After adjusting for inflation, most home prices today are no higher than they were in 2000. Only in a set of coastal markets have inflation-adjusted home prices appreciated significantly since 2000, say Cleveland Fed researchers.
(PRWEB) October 02, 2013
The recovery in housing markets appears to be gaining steam, but there’s a good deal of regional variation in home-price growth, say Federal Reserve Bank of Cleveland researchers Kyle Fee and Daniel Hartley.
Looking at national data, Fee and Hartley find that residential construction and permitting activity have picked up, inventories of homes for sale and vacancy rates have returned to historically normal levels, foreclosure inventories and mortgage default rates have begun to fall, and housing prices have increased by more than 10 percent (in nominal terms).
But the researchers also note that the national statistics obscure a good deal of regional variation in home-price growth. They say that home-price growth over the past year has been higher, on average, in counties where prices fell the most precipitously over the five prior years.
In addition, after adjusting for inflation, they find that most home prices are no higher than they were in 2000. Only in a set of coastal markets have inflation-adjusted home prices appreciated significantly since 2000, say the researchers.
Another Cleveland Fed researcher examines why so many households are ill-prepared for retirement. Vice President and Economist LaVaughn Henry rules out some possible explanations and highlights research that says households do not pay enough attention to financial planning.
Among the possible answers as to why households are not prepared for retirement are: 1) people are living longer and 2) defined-benefit pensions have largely been replaced by defined-contribution plans. But Henry says these explanations are inconsistent with a basic theory of household saving – the Life Cycle Hypothesis (LCH) – which says that households are rational and forward-looking and that they take changing trends into account when planning for retirement.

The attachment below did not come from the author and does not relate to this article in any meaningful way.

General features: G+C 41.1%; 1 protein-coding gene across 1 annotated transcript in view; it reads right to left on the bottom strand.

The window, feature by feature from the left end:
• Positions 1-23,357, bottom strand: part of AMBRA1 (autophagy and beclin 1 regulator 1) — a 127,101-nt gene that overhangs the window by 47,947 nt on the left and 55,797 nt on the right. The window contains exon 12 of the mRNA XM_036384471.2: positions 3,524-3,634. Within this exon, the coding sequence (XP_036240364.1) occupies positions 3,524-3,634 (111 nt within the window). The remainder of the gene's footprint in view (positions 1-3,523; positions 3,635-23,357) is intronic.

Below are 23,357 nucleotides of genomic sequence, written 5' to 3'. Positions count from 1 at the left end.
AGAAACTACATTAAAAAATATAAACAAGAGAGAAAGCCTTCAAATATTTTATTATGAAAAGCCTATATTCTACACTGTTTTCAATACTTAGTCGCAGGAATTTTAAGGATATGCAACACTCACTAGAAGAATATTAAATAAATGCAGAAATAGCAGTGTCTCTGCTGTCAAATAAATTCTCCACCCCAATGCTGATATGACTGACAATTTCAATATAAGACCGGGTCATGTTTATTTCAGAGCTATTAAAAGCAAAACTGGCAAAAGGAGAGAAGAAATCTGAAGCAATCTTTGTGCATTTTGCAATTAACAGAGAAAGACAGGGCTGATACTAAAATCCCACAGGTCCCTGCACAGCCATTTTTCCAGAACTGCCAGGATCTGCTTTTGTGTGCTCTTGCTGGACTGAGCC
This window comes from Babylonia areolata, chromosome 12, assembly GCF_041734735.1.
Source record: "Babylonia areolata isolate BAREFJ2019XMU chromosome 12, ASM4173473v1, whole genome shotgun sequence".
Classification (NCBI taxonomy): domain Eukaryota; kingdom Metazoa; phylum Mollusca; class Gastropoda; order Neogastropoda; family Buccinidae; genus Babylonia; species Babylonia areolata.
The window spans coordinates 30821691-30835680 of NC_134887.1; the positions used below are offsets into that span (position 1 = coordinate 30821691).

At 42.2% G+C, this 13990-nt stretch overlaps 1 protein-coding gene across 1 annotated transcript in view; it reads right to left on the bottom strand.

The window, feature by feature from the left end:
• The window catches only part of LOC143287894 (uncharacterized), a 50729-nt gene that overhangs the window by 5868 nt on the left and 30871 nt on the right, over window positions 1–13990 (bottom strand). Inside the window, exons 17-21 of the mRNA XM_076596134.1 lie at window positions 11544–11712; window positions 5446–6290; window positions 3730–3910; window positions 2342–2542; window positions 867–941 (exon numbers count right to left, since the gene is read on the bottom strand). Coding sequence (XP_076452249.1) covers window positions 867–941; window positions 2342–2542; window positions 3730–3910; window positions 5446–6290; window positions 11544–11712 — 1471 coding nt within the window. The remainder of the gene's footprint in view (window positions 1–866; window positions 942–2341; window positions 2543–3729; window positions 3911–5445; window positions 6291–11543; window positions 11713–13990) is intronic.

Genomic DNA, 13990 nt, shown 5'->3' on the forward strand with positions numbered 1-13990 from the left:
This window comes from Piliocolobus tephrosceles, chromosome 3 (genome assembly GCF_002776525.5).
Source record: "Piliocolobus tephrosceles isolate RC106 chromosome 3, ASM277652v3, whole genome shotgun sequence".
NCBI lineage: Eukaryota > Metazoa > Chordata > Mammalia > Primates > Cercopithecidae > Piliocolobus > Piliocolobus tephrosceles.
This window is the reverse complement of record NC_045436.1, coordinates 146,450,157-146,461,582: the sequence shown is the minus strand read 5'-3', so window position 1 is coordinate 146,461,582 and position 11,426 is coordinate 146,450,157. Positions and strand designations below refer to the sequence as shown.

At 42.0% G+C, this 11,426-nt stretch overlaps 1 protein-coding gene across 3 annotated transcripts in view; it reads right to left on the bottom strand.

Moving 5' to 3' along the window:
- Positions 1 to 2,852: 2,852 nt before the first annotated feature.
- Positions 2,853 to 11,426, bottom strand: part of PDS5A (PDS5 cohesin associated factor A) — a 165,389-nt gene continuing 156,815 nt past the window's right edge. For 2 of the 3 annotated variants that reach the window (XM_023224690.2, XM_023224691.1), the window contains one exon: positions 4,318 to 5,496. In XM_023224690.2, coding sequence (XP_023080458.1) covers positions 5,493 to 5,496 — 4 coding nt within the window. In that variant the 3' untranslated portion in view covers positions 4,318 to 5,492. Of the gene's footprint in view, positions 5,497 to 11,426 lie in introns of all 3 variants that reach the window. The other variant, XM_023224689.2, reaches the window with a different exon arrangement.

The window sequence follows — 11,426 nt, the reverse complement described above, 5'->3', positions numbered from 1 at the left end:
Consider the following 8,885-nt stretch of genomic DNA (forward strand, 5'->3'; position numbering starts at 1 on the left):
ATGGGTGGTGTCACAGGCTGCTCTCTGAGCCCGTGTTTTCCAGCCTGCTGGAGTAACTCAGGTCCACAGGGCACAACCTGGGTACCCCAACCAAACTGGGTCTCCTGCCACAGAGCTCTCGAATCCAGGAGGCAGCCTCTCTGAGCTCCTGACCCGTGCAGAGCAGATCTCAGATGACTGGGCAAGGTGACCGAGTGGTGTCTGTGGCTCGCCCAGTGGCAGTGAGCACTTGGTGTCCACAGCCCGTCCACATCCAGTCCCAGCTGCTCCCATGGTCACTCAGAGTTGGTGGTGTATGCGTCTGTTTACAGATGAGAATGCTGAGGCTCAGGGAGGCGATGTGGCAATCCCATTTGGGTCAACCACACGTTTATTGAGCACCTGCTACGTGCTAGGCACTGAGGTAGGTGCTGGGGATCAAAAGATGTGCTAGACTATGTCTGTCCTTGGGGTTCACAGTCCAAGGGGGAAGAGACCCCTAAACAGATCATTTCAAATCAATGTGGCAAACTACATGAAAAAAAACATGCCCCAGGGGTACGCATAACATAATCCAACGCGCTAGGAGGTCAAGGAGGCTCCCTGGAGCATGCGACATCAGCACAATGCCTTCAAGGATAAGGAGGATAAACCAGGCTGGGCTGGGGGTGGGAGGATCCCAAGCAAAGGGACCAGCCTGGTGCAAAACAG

Henry says another possible explanation – bad luck – is at least consistent with the LCH theory. He says it’s not unrealistic to assume that households could not have anticipated the timing and magnitude of the financial crisis or its impact on their net worth. However, he says this explanation does not account for the steady rise in the National Retirement Risk Index since 1983.
The researcher says a different sort of explanation is provided by a growing body of research in behavioral economics, which says that most households do not pay enough attention to financial planning. Henry points to a study by Benartzi and Thaler which argues that, with a few changes to defined contribution plans, the majority of households could be better prepared for retirement. These changes include automatic enrollment, automatic investment, and automatic escalation.